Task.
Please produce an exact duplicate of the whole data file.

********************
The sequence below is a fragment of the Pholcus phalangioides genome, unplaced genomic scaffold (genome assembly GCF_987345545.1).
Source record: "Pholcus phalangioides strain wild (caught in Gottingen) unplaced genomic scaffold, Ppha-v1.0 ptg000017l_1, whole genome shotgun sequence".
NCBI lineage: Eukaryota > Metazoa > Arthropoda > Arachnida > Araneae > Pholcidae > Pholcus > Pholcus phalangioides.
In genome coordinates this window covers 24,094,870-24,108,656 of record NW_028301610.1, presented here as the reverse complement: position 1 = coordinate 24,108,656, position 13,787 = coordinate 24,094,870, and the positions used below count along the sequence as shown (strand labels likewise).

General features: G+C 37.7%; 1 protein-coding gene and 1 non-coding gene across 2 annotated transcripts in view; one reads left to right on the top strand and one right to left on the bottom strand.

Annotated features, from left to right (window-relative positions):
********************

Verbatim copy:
The sequence below is a fragment of the Pholcus phalangioides genome, unplaced genomic scaffold (genome assembly GCF_987345545.1).
Source record: "Pholcus phalangioides strain wild (caught in Gottingen) unplaced genomic scaffold, Ppha-v1.0 ptg000017l_1, whole genome shotgun sequence".
NCBI lineage: Eukaryota > Metazoa > Arthropoda > Arachnida > Araneae > Pholcidae > Pholcus > Pholcus phalangioides.
In genome coordinates this window covers 24,094,870-24,108,656 of record NW_028301610.1, presented here as the reverse complement: position 1 = coordinate 24,108,656, position 13,787 = coordinate 24,094,870, and the positions used below count along the sequence as shown (strand labels likewise).

General features: G+C 37.7%; 1 protein-coding gene and 1 non-coding gene across 2 annotated transcripts in view; one reads left to right on the top strand and one right to left on the bottom strand.

Annotated features, from left to right (window-relative positions):